Let's talk about terpenes

Let's talk about terpenes

Terpenes are becoming quite the buzz word (pun intended) in the cannabis industry, and to the faithful connoisseurs. 
"Terpenes are a large and diverse class of organic compounds, produced by a variety of plants, particularly conifers, and by some insects. They often have a strong odor and may protect the plants that produce them by deterring herbivores and by attracting predators and parasites of herbivores." Wikipedia
Conifers are trees that bears cones and evergreen needlelike or scalelike leaves. Our beloved pine cones and needles are from conifers. If you have never experienced the delicious, oily smoke of a pine cone in a fire, you are truly missing out on one of life's treasures. Similarly, the scent of the forest floor, thick with pine needles, and heavy with rain, brings a smile to my face everytime. The terpene we smell in the forest, in the pine cones, is pinene. Pinene can also be found in orange peels, turpentine, rosemary, dill, basil, and parsley...and of course, cannabis. 
Terpenes are compounds the plant develops to either attract pollinators, or protect itself from predators. They develop in the trichomes of the plant, those are the "crystals" we see on the outside, the sugary frosting. The terpenes develop here, in this sticky goo for, as I said, attraction and protection purposes.
Today, we're going to talk about one of these terpenes, pinene.
Pinene develops in different levels in different strains of cannabis, depending on how pinene-rich the plants parents were. In addition to providing attraction and protection for the plant, it works as a natural attractant and deterrent for humans on a consumption level as well. Sadly, some people have a pinene allergy, which might explain why when you get a particularly loud (smelly) strain, and your friend/roommate/mom/dad/whatever says "Ugh, the smell of weed makes me sick!" It's a legit allergy some people have. (I am SO happy I am not one of these people. Gimme all of the pinene!!!)  Here is a great list of pinene's effects and benefits, from the good folks at Leafly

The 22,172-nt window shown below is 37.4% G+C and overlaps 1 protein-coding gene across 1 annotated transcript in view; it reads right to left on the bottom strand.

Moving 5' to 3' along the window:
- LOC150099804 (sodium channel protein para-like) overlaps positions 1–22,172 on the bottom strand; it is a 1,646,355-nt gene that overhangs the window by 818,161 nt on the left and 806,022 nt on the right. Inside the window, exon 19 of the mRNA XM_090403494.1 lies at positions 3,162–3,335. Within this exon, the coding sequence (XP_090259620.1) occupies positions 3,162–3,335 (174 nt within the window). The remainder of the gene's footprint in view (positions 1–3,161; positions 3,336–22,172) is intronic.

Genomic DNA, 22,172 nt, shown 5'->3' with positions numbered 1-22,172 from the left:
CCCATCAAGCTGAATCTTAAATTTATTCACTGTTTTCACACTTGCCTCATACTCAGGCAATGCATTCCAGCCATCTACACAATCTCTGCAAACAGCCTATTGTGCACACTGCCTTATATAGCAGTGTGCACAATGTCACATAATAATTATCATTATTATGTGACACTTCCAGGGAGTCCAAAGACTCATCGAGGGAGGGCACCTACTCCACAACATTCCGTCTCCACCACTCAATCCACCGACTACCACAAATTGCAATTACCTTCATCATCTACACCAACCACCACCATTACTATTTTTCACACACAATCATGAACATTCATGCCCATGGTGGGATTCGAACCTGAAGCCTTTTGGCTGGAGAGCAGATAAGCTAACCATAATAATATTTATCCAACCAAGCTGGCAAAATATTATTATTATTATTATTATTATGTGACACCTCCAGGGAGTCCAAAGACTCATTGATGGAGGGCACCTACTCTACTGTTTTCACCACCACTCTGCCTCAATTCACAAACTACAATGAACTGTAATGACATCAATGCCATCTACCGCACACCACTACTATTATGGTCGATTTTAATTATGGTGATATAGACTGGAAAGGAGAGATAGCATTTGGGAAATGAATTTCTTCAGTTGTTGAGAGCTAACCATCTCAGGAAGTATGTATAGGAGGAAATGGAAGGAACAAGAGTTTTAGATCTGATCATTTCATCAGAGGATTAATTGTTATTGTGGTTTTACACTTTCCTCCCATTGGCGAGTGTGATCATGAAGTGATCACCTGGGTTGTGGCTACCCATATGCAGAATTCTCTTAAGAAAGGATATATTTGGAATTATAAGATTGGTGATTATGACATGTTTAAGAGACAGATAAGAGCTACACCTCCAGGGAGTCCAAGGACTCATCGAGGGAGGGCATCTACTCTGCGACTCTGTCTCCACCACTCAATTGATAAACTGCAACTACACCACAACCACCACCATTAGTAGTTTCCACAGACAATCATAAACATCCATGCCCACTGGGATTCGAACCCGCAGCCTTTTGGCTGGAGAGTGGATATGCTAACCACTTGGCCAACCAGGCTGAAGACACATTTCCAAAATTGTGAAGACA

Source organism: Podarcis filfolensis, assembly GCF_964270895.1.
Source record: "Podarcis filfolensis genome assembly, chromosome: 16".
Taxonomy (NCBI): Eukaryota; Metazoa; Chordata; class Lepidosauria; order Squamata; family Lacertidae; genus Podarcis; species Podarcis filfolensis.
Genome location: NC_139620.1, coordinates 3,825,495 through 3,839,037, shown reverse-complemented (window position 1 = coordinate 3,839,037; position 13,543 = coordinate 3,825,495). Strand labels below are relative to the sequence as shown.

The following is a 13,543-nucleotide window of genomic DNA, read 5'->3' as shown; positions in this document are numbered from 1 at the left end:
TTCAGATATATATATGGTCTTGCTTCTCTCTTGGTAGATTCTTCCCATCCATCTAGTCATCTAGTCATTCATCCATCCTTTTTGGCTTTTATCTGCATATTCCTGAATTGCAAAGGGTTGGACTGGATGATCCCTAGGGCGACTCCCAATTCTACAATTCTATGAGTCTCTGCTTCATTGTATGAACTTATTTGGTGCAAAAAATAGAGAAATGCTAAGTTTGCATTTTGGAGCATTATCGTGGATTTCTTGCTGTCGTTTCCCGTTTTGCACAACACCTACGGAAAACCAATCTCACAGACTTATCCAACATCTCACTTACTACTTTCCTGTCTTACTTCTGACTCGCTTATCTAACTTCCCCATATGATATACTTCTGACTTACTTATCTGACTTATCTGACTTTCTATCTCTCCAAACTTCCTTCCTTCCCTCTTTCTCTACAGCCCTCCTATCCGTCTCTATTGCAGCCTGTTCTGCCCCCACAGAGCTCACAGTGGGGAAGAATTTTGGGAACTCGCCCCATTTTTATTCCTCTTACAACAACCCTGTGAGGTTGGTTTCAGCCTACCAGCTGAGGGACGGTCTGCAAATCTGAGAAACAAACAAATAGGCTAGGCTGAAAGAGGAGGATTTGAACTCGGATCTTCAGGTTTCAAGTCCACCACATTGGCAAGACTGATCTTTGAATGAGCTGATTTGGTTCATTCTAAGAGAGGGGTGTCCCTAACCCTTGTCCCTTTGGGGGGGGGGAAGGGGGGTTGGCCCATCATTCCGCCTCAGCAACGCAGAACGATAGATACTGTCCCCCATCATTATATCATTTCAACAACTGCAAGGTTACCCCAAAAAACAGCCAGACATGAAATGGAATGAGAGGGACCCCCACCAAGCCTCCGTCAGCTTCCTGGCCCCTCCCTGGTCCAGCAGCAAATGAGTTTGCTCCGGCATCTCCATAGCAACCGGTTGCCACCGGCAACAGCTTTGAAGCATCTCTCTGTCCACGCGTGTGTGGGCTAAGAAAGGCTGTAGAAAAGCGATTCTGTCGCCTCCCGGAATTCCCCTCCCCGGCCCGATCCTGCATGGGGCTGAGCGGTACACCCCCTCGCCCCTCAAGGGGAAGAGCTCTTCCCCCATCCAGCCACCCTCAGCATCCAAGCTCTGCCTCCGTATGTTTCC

"Just as different cannabinoids have different effects, so do terpenes. These unique attributes contribute to the overall composition of a strain, adding a dimension to each one’s “personality.” Some of pinene’s known effects and benefits include:
  • Anti-inflammatory
  • Bronchodilator (helps improve airflow to lungs)
  • Helps counter short-term memory loss associated with THC
  • Promotes alertness
You should note that these effects are modulated by other compounds. For example, strains containing high levels of the sedating terpene myrcene may not provide the alert effects mentioned above. It’s important to consider the entire chemical composition of a strain when looking for a specific effect."
I'm a huge fan of pinene, and have often said that I feel anxiety relief immediately upon smelling certain strains. Gorilla Glue, or GG4 is one of them. I swear that sometimes, it reminds me almost of puppy breath- which can contain certain bacterias that contain terpenes as well- I know, mind blowing. I recently read an article that explained terpenes as a form of communication that exists, even on a microorganism level. It explains chemical communication, and how scent is key. We rely heavily on scent as a species, from knowing when our food is spoiled by how it smells, to picking a partner, and knowing their scents as well.
As more research develops, I suspect we will find many significant links between cannabis and other plants and herbs, as well as the effects they have for some people. I, for one, am absolutely here for it, and cannot wait to hear what they learn next. 
I'll go in depth with some of my other favorite terps in another post, but until then, let me know your experiences with pinene, or maybe another terpene you'd like me to feature next! 
Thanks for learning with us! 
Dre
#TeamViolet
 


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